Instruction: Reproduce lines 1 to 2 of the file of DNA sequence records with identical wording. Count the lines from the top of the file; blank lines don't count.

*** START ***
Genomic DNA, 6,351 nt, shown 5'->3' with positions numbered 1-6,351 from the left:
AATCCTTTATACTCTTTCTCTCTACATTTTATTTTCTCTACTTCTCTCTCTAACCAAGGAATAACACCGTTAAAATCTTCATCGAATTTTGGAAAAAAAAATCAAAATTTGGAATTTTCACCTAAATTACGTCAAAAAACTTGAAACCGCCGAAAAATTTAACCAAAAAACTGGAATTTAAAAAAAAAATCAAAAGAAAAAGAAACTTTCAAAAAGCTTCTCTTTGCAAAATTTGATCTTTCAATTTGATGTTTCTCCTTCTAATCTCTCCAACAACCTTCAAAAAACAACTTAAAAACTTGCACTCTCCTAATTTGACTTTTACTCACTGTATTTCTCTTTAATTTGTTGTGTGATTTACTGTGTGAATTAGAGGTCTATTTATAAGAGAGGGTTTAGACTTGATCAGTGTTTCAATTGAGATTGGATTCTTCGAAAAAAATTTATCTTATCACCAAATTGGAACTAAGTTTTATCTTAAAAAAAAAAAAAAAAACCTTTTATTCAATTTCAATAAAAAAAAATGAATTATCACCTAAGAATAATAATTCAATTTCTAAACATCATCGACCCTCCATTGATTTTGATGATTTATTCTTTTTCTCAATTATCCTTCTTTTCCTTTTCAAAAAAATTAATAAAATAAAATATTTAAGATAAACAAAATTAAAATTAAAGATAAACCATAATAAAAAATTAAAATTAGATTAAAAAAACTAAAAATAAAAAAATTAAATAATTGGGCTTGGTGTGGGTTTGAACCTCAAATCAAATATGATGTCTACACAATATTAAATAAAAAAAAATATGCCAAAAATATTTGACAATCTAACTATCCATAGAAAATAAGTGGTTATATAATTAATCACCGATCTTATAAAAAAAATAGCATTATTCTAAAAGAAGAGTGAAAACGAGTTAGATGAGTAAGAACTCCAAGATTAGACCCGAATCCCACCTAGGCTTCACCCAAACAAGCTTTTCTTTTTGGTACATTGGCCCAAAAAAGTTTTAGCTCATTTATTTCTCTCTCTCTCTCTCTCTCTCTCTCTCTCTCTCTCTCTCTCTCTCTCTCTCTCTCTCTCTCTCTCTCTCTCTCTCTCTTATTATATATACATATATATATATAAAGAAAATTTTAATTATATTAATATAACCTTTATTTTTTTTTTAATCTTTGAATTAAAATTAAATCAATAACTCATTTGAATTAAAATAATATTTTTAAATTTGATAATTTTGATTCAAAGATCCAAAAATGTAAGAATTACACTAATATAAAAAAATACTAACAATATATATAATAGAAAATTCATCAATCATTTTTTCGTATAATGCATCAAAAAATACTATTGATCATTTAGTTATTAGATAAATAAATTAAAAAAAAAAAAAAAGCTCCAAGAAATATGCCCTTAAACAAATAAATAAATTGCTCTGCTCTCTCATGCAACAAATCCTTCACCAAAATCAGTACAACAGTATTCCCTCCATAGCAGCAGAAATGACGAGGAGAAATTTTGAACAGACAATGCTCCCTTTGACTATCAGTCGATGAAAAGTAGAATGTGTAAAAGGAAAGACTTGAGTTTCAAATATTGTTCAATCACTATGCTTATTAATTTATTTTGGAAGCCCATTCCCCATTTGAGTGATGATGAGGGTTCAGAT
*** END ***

Genomic DNA, 6,351 nt, shown 5'->3' with positions numbered 1-6,351 from the left:
AATCCTTTATACTCTTTCTCTCTACATTTTATTTTCTCTACTTCTCTCTCTAACCAAGGAATAACACCGTTAAAATCTTCATCGAATTTTGGAAAAAAAAATCAAAATTTGGAATTTTCACCTAAATTACGTCAAAAAACTTGAAACCGCCGAAAAATTTAACCAAAAAACTGGAATTTAAAAAAAAAATCAAAAGAAAAAGAAACTTTCAAAAAGCTTCTCTTTGCAAAATTTGATCTTTCAATTTGATGTTTCTCCTTCTAATCTCTCCAACAACCTTCAAAAAACAACTTAAAAACTTGCACTCTCCTAATTTGACTTTTACTCACTGTATTTCTCTTTAATTTGTTGTGTGATTTACTGTGTGAATTAGAGGTCTATTTATAAGAGAGGGTTTAGACTTGATCAGTGTTTCAATTGAGATTGGATTCTTCGAAAAAAATTTATCTTATCACCAAATTGGAACTAAGTTTTATCTTAAAAAAAAAAAAAAAAACCTTTTATTCAATTTCAATAAAAAAAAATGAATTATCACCTAAGAATAATAATTCAATTTCTAAACATCATCGACCCTCCATTGATTTTGATGATTTATTCTTTTTCTCAATTATCCTTCTTTTCCTTTTCAAAAAAATTAATAAAATAAAATATTTAAGATAAACAAAATTAAAATTAAAGATAAACCATAATAAAAAATTAAAATTAGATTAAAAAAACTAAAAATAAAAAAATTAAATAATTGGGCTTGGTGTGGGTTTGAACCTCAAATCAAATATGATGTCTACACAATATTAAATAAAAAAAAATATGCCAAAAATATTTGACAATCTAACTATCCATAGAAAATAAGTGGTTATATAATTAATCACCGATCTTATAAAAAAAATAGCATTATTCTAAAAGAAGAGTGAAAACGAGTTAGATGAGTAAGAACTCCAAGATTAGACCCGAATCCCACCTAGGCTTCACCCAAACAAGCTTTTCTTTTTGGTACATTGGCCCAAAAAAGTTTTAGCTCATTTATTTCTCTCTCTCTCTCTCTCTCTCTCTCTCTCTCTCTCTCTCTCTCTCTCTCTCTCTCTCTCTCTCTCTCTCTCTCTCTCTTATTATATATACATATATATATATAAAGAAAATTTTAATTATATTAATATAACCTTTATTTTTTTTTTAATCTTTGAATTAAAATTAAATCAATAACTCATTTGAATTAAAATAATATTTTTAAATTTGATAATTTTGATTCAAAGATCCAAAAATGTAAGAATTACACTAATATAAAAAAATACTAACAATATATATAATAGAAAATTCATCAATCATTTTTTCGTATAATGCATCAAAAAATACTATTGATCATTTAGTTATTAGATAAATAAATTAAAAAAAAAAAAAAAGCTCCAAGAAATATGCCCTTAAACAAATAAATAAATTGCTCTGCTCTCTCATGCAACAAATCCTTCACCAAAATCAGTACAACAGTATTCCCTCCATAGCAGCAGAAATGACGAGGAGAAATTTTGAACAGACAATGCTCCCTTTGACTATCAGTCGATGAAAAGTAGAATGTGTAAAAGGAAAGACTTGAGTTTCAAATATTGTTCAATCACTATGCTTATTAATTTATTTTGGAAGCCCATTCCCCATTTGAGTGATGATGAGGGTTCAGAT